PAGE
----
Unfortunately, it might have to come down to a law suit sometime in the future, after a scenario like I pictured above played off and tragedy struck, before management would learn to take their responsibility seriously.

911 is a lifeline for people in crisis. Taking that lifeline away without notice, is a mortal sin in my mind. I don’t want to discourage service providers from offering the service, but I do think they need to consider more thoroughly the responsibility they have when providing the service. In the very least, educate your customers and warn them when it’s not going to be available.

Of course, as individuals we can also do our part. Being in the computer industry, I’m all about redundancy. I have RAID5 redundant drives in my computers. I buy multiple game controllers so I don’t have to interrupt a game night to go and get a new controller etc. Phone service should be the same way. If you can afford a cell phone, it’s probably the best insurance policy for a case like this. If you have a cell, it won’t matter if the VoIP phone is down. If you can’t afford a cell, you might want to think twice before placing your 911 lifeline in the hands of just one company…

Well it’s 3:52 in the morning and I’m tired. I’ve rambled a lot here and now I’m going back to bed… with my cell phone by my bedside! 😉

OK, to their credit, the internet came online just after 4 AM so that’s why I can now publish this… 😉

Drat! Well, their “maintenance” killed my IP that I’ve had for years. Now my domain (cjvandyk.com) and blog will be offline until the DNS records replicate… at which time this post will be published…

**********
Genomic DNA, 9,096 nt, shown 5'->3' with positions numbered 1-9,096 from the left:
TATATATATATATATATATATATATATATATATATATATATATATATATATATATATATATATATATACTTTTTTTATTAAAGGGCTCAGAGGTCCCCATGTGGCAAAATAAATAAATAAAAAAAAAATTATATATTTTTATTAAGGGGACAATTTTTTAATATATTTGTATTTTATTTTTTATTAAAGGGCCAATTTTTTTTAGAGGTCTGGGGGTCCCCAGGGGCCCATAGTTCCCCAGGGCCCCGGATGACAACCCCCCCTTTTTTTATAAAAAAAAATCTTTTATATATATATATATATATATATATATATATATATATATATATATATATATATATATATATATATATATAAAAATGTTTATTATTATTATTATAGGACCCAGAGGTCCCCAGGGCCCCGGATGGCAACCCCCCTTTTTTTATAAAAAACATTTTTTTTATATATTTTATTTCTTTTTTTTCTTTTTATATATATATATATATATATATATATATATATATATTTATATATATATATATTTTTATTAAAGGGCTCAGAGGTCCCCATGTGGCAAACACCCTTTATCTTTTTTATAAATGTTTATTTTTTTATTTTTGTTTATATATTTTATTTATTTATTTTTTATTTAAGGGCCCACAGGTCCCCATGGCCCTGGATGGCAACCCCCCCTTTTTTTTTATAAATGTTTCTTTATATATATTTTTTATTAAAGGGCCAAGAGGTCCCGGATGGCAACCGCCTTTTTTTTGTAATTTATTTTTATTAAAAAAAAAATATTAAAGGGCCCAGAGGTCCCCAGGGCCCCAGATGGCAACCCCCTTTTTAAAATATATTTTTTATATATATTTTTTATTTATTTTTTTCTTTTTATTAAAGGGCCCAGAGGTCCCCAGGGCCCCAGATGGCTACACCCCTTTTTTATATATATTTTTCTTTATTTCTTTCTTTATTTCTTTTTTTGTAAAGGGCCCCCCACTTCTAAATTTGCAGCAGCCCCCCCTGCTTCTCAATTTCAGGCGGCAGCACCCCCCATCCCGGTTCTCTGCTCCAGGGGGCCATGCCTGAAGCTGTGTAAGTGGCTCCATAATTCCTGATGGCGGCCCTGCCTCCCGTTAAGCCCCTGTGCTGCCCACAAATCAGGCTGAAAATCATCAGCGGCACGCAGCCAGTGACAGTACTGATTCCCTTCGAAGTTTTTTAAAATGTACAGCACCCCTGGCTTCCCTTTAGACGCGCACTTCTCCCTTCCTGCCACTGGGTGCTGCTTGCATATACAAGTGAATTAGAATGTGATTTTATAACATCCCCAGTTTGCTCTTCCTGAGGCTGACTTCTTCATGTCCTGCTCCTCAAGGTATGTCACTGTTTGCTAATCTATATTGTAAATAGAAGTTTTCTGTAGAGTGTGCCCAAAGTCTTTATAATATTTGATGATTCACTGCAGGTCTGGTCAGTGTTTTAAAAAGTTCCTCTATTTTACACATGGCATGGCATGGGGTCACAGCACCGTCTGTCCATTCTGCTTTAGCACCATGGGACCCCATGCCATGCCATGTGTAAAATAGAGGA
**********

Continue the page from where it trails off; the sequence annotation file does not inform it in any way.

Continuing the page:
Cheers
C




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Cornelius J. van Dyk

Born and raised in South Africa during the 70's I got my start in computers when a game on my Sinclair ZX Spectrum crashed, revealing it's BASIC source code. The ZX had a whopping 48K of memory which was considered to be a lot in the Commodore Vic20 era, but more importantly, it had BASIC built into the soft touch keyboard. Teaching myself to program, I coded my first commercial program at age 15.

After graduating high school at 17, I joined the South African Air Force, graduating the Academy and becoming a Pilot with the rank of First Lieutenant by age 20. After serving my country for six years, I made my way back into computer software.

Continuing my education, I graduated Suma Cum Laude from the Computer Training Institute before joining First National Bank where my work won the Smithsonian Award for Technological Innovation in the field of Banking and Insurance. Soon I met Will Coleman from Amdahl SA, who introduced me to a little known programming language named Huron/ObjectStar. As fate would have it, this unknown language and Y2K brought me to the USA in 1998.

I got involved with SharePoint after playing around with the Beta for SharePoint Portal Server 2003. Leaving my career at Rexnord to become a consultant in 2004, I was first awarded the Microsoft Most Valuable Professional Award for SharePoint in 2005, becoming only the 9th MVP for WSS at the time. I fulfilled a life long dream by pledging allegiance to the Flag as a US citizen in 2006. I met the love of my life and became a private consultant in 2008. I was honored to receive my ninth MVP award for SharePoint Server in 2013.